Take, for example, Schleifer’s claim that analogical thinking is knowledge conceived as event. We have some sense of what might be meant by the term ‘event’ here: probably what Schleifer intends is to reject the Enlightenment notion of uncovering the real once and for all, such that ‘knowledge’ would be universal and impersonal, the sort of thing that could be stored, say, in a computer and accessed whenever one needed it. By contrast, knowledge conceived as event acknowledges that perspective is ineradicable, that truths are always attached to the time and place in which they emerge. Is knowledge as ‘event’ something new, then? Aristotle’s phronesis is a kind of practical knowing that takes place in the midst of a wealth of changing worldly phenomena when a human being recognizes instantaneously what action is best in unique and complex circumstances. While it might be so that words can be written down and mouthed by people in any number of situations, the act of speaking a particular group of words might constitute ‘knowing’ only in certain conditions. There might be no words that contain ‘eternal truths’ that would be true just anywhere. If Schleifer’s book is an attempt to show what accepting this thesis would mean for the way we practice ‘knowing’, then his project could be considered legitimate. But Schleifer presents no argument in favor of this thesis - and from the way he writes, one might be inclined to think that the matter was decided already. Is this foreclosure a necessary consequence of claiming that knowledge is event? Does holding this claim mean that we can never provide definitions, that our writing must be vague and unconvincing?
It may, but until we are convinced that knowledge should be “conceived as event” we should exercise some doubt. Toward the end of Analogical Thinking, Schleifer’s eye for similarities leads him to present Michel Foucault and Bertrand Russell as philosophers united in a vision of the world in terms of “events and power rather than things and knowledge” (197). This characterization is misleading. Both Russell and Foucault speak of ‘event,’ but they do not at all mean the same thing by the term. Foucault writes in the tradition of twentieth-century event-theorists like Gilles Deleuze and Martin Heidegger. Although these theorists disagree about details, they agree in conceiving of ‘event’ as a unique and unrepeatable actualization of a spatio-temporal situation. Each present moment is new in a radical sense. For Russell, by contrast, there is nothing ‘new.’ Events that form the timeline from the origin of the universe to the end of time sit there, never changing; nothing new ‘emerges’ in any sense whatsoever. To be is to have some presence somewhere in that massive and unchanging block universe of facts. For Russell, it was possible to have true propositions about the nature of the world, since the world is a static configuration of objects in relation to one another; even the future is already ‘there,’ though inaccessible to us. A proper analysis of propositions, he thought, would lead to the elimination of traditional metaphysical problems and speculation. But ‘event’ as understood by Foucault, Deleuze, Heidegger and others is an example of the kind of metaphysical speculation ruled out by Russell: it is the solution to the problem of conceptualizing active existence without reference to an ultimate condition or ground. For Russell the notion of ‘active’ existence is no more real than are unicorns; for there is nothing active or in motion in Russell’s universe at all: all the facts are already in place, nothing changes, nothing new ‘happens,’ whatever our feeling that the future is yet to be determined.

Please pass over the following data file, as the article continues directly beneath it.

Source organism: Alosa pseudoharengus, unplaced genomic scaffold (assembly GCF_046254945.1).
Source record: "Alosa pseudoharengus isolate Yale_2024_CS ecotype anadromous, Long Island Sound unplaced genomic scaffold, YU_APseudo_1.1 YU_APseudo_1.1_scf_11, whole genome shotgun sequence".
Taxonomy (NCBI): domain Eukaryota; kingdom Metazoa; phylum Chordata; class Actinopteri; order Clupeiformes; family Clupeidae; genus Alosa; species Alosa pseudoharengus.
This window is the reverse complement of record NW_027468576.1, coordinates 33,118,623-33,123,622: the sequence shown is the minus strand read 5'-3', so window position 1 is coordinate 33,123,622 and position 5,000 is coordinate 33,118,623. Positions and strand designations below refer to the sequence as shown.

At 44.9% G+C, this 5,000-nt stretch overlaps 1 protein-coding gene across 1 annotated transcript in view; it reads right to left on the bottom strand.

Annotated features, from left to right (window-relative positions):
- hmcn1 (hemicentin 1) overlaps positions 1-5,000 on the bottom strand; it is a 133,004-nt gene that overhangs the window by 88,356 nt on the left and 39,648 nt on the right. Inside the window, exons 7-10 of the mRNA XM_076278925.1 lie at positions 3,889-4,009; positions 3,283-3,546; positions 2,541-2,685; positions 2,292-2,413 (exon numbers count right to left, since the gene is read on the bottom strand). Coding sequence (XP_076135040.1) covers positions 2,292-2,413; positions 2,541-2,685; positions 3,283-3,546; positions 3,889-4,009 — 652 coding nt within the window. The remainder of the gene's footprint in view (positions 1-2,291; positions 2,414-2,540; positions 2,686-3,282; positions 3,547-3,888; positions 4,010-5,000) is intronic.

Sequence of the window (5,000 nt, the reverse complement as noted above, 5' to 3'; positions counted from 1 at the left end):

To present these philosophers as though they were ‘collaborating’ (a favorite term of Schleifer’s) in a special kind of thinking is to ignore the most significant differences between them. If Schleifer’s ‘analogical thinking’ fails to appreciate such important differences, one may rightly wonder whether it is thinking at all.
Schleifer would likely choose Foucault over Russell, if pressed, for Schleifer’s vision of what the humanities are about is premised on a notion of the event more likely to please Foucault: “The humanities - whether it studied literary texts, musical compositions, philosophical treatises, works of art - have always assumed that each object of study was a unique and unrepeatable event” (37). The work of art has indeed served as an exemplary case of the emergence of novelty in time for thinkers like Heidegger and Deleuze, and for such thinkers, the form of presentation becomes a matter of considerable interest. The difficulties one faces in reading Heidegger are well known, and students of such philosophy relax their habit of challenging the author at every turn: one hopes to grasp the meaning as one grasps the meaning of a poem. (There is nevertheless nothing to prevent rigorous second and third readings.) Indeed, the poetic/mystic vision of philosophy in Heidegger, retained by one of Schleifer’s obvious influences, Jacques Derrida, tends to invite a new kind of student to philosophical problems. Philosophers are not the only ones who work in pursuit of truth. By turning philosophy against itself, and showing the unstable nature of philosophical language, Derrida has perhaps failed to pass on to his disciples his discipline: one must respect the texts with which one works in order to learn, but the overriding victory of ‘deconstruction’ has been the loss of this respect for the work of others, and the exaggeration of the value of one’s own contribution.